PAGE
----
|[AMRadio] Trouble brewing ...|
b.gaz at comcast.net
Tue Dec 17 17:48:16 EST 2013
Any of the sdr receivers do that.
Sync, both or one sideband, AM, or dsb.
Some programs are better then others, you just click the button and get one
sideband, the other, or both.
Powersdr has some of the worst properties, sdr-radio works real well, hdsdr
is in the middle.
hdsdr has added an AFC button that works in regular AM or sync AM, it tunes
in the carrier zero beat by itself.
The filters are so sharp, its very useful to listen to only one sideband
With powersdr, you have to drag the filter over manually, and it has no afc
----- Original Message -----
From: "Bry Carling" <bcarling at cfl.rr.com>
To: "Donald Chester" <k4kyv at charter.net>
Cc: <amradio at mailman.qth.net>
Sent: Tuesday, December 17, 2013 8:30 AM
Subject: Re: [AMRadio] Trouble brewing ...
> From a practical standpoint, can you tell us which commercial ham
> receivers or HF capable receivers have a synchronous detector like that?
> Bry Carling
> Sent with my iPhone 6
>> On Dec 17, 2013, at 3:40 AM, "Donald Chester" <k4kyv at charter.net> wrote:
>>>>>>> I once had asynchronous detector in a simple Sony ICF 2010 receiver.
>> was remarkably good on AM.
>> Bry Carling
>> Sent with my iPhone 6
>>> On Dec 16, 2013, at 4:55 PM, "Brett Gazdzinski" <b.gaz at comcast.net>
>>> That is why I love a sync detector that allows only one sideband
>>> It sounds just as good as normal with a lot less noise.
>>> N2DTS >>>>>>
>> Actually, a synchronous detector is basically designed to receive both
>> sidebands, but with the full advantage of a product detector as opposed
>> an envelope detector. If the receiver has variable selectivity, it may
>> narrowed to the point that only one sideband is received, which may be
>> useful for dodging interference.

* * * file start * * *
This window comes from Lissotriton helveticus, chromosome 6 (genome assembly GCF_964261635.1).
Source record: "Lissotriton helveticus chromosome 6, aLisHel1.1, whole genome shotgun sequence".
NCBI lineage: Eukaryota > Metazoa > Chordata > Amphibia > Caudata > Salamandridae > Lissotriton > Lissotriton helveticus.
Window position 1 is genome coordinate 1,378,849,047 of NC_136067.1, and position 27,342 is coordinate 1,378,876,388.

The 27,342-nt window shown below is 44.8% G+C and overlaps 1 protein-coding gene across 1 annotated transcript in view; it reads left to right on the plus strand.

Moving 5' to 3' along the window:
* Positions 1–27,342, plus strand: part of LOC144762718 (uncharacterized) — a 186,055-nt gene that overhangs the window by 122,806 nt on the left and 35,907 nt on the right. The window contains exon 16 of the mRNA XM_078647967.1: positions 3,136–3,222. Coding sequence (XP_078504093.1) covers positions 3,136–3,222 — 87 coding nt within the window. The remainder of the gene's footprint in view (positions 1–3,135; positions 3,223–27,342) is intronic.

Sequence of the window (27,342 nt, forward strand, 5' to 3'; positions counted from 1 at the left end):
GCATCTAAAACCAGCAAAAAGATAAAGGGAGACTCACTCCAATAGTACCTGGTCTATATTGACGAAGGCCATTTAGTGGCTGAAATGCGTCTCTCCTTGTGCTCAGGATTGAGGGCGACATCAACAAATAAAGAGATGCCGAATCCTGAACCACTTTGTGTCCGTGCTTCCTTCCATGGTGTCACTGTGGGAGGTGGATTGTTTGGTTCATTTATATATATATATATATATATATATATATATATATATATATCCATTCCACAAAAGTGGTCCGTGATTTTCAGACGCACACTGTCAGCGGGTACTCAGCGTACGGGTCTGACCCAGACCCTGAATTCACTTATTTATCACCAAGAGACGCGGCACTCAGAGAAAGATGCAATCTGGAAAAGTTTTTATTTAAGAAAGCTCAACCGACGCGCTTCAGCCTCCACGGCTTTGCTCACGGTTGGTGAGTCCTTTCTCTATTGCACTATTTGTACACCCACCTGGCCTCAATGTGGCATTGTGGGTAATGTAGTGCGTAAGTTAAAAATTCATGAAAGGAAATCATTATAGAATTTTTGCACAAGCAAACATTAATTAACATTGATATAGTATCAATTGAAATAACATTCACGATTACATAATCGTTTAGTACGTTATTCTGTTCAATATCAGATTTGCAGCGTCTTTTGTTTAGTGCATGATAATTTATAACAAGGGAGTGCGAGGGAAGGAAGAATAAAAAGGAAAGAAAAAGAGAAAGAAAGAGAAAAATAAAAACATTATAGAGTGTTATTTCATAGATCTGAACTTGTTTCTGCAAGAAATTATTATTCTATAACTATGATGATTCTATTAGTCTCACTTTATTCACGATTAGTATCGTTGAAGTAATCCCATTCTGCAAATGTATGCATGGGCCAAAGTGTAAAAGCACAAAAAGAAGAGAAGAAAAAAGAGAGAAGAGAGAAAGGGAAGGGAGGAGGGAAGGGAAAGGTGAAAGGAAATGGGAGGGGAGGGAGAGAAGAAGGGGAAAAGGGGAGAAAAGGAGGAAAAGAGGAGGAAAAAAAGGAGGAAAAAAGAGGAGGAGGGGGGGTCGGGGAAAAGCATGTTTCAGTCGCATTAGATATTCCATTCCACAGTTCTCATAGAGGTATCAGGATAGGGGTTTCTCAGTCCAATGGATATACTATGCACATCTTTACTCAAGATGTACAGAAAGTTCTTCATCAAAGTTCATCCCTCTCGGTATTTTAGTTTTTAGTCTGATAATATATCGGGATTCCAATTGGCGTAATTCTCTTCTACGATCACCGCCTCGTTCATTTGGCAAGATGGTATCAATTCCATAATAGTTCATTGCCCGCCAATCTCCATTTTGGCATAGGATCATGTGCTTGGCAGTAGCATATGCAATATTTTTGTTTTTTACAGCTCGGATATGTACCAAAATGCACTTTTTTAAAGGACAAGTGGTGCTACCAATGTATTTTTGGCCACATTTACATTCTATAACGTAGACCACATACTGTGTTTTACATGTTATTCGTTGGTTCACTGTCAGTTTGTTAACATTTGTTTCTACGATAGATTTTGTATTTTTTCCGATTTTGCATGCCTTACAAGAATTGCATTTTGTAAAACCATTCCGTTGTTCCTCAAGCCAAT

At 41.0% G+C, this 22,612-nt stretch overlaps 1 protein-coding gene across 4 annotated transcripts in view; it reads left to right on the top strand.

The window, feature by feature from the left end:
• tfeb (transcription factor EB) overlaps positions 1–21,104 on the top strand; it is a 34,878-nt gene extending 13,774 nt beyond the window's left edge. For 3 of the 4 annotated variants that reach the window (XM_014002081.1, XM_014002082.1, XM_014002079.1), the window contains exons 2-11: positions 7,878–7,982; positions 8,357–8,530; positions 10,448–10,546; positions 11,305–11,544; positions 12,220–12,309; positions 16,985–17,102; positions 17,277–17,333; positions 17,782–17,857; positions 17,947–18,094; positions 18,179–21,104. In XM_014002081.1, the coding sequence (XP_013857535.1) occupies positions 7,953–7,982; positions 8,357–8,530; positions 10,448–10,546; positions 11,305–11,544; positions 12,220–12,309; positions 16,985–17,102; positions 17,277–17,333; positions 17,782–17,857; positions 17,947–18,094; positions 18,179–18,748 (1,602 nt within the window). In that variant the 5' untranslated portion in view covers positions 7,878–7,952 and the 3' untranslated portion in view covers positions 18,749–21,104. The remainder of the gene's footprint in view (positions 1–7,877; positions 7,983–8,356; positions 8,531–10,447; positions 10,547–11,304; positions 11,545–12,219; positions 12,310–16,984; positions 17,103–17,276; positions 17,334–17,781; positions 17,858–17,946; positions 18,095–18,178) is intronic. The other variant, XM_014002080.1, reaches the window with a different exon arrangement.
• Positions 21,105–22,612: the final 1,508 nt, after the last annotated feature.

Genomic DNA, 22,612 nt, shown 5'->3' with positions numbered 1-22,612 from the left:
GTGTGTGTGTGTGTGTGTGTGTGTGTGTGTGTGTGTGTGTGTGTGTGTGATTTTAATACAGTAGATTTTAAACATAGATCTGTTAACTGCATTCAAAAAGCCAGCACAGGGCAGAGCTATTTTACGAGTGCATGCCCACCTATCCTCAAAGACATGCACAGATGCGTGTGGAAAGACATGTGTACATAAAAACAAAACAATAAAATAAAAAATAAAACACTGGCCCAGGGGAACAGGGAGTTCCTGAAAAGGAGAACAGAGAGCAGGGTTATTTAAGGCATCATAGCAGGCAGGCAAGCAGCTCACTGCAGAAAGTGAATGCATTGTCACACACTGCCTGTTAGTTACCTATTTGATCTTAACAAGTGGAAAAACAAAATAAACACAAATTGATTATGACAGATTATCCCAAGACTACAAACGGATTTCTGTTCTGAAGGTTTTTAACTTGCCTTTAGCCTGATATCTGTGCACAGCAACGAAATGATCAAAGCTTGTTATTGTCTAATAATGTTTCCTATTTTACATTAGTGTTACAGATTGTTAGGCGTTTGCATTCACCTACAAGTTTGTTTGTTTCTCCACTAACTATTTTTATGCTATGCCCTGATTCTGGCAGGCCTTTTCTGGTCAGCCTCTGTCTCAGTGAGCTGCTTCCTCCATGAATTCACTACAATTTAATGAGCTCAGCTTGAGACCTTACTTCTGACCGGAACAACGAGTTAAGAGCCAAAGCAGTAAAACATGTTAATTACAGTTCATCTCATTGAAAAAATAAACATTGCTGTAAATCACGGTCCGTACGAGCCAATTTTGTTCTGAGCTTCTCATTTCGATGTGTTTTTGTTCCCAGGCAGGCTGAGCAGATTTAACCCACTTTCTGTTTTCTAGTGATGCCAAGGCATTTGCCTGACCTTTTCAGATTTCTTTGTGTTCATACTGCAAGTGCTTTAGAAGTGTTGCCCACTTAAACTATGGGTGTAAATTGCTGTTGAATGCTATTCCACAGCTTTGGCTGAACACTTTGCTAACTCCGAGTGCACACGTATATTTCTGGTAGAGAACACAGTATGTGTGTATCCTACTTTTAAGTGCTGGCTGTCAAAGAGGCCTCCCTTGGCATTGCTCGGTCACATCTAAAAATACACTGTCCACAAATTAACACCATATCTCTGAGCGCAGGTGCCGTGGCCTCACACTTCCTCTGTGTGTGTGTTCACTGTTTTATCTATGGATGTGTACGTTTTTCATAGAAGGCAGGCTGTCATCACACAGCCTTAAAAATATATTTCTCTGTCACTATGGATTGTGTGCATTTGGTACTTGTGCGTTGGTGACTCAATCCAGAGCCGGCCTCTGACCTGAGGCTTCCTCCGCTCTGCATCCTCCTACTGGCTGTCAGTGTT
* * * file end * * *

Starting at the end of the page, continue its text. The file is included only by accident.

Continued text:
>> Some synchronous detector circuits have the internal capability of
>> the reception of only one sideband, using the phasing method of sideband
>> rejection. But in this case it becomes nothing more than an old fashioned
>> "sideband slicer", not a true synchronous detector. The synchronous
>> functions by coherently demodulating both sidebands and vectorally adding
>> them at the detector output, so that they reinforce each other.
>> The only advantage of a synchronous detector when used to receive only
>> sideband of an AM signal, is that the PLL automatically locks the BFO
>> the carrier frequency, thus eliminating the frequency error of a manually
>> tuned BFO. Otherwise, this is nothing more than ordinary selectable
>> reception; you could do the same thing using any receiver with a narrow
>> filter, BFO and product detector; just carefully zero-beat the carrier by
>> turning the main tuning control, with the BFO set to the edge of the
>> pass-band. This cuts random noise in half, but reduces the signal by 6
>> If the interference consists only of random noise, the net effect is a 3
>> degradation of signal-to-noise ratio.
>> Don k4kyv
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